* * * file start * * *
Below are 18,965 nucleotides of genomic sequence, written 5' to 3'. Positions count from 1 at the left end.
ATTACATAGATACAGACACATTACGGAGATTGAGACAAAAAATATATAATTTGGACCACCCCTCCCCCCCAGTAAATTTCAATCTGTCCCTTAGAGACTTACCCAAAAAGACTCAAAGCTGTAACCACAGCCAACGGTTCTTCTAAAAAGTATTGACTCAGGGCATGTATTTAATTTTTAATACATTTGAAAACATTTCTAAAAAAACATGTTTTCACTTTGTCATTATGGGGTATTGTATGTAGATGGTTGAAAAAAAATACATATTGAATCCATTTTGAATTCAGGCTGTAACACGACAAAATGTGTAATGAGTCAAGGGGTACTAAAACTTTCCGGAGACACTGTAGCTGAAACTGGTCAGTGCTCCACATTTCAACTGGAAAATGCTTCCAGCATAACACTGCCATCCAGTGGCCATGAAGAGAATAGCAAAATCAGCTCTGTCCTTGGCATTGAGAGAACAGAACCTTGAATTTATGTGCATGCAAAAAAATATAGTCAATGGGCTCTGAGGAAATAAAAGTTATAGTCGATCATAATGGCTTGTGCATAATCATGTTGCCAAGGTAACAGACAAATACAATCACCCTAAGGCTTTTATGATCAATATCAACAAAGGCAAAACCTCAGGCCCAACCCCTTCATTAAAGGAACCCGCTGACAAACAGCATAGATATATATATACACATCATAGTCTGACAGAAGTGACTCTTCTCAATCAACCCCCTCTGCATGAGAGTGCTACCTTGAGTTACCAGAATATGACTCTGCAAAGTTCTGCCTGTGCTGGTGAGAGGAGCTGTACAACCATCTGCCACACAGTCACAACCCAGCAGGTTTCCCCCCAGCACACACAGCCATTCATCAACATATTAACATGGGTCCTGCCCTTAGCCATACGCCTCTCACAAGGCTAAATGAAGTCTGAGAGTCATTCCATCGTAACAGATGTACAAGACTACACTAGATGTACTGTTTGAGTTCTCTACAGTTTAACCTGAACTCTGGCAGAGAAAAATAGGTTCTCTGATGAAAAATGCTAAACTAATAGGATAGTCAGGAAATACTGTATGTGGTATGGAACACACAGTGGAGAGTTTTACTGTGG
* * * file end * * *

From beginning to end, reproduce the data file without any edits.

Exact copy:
Below are 18,965 nucleotides of genomic sequence, written 5' to 3'. Positions count from 1 at the left end.
ATTACATAGATACAGACACATTACGGAGATTGAGACAAAAAATATATAATTTGGACCACCCCTCCCCCCCAGTAAATTTCAATCTGTCCCTTAGAGACTTACCCAAAAAGACTCAAAGCTGTAACCACAGCCAACGGTTCTTCTAAAAAGTATTGACTCAGGGCATGTATTTAATTTTTAATACATTTGAAAACATTTCTAAAAAAACATGTTTTCACTTTGTCATTATGGGGTATTGTATGTAGATGGTTGAAAAAAAATACATATTGAATCCATTTTGAATTCAGGCTGTAACACGACAAAATGTGTAATGAGTCAAGGGGTACTAAAACTTTCCGGAGACACTGTAGCTGAAACTGGTCAGTGCTCCACATTTCAACTGGAAAATGCTTCCAGCATAACACTGCCATCCAGTGGCCATGAAGAGAATAGCAAAATCAGCTCTGTCCTTGGCATTGAGAGAACAGAACCTTGAATTTATGTGCATGCAAAAAAATATAGTCAATGGGCTCTGAGGAAATAAAAGTTATAGTCGATCATAATGGCTTGTGCATAATCATGTTGCCAAGGTAACAGACAAATACAATCACCCTAAGGCTTTTATGATCAATATCAACAAAGGCAAAACCTCAGGCCCAACCCCTTCATTAAAGGAACCCGCTGACAAACAGCATAGATATATATATACACATCATAGTCTGACAGAAGTGACTCTTCTCAATCAACCCCCTCTGCATGAGAGTGCTACCTTGAGTTACCAGAATATGACTCTGCAAAGTTCTGCCTGTGCTGGTGAGAGGAGCTGTACAACCATCTGCCACACAGTCACAACCCAGCAGGTTTCCCCCCAGCACACACAGCCATTCATCAACATATTAACATGGGTCCTGCCCTTAGCCATACGCCTCTCACAAGGCTAAATGAAGTCTGAGAGTCATTCCATCGTAACAGATGTACAAGACTACACTAGATGTACTGTTTGAGTTCTCTACAGTTTAACCTGAACTCTGGCAGAGAAAAATAGGTTCTCTGATGAAAAATGCTAAACTAATAGGATAGTCAGGAAATACTGTATGTGGTATGGAACACACAGTGGAGAGTTTTACTGTGG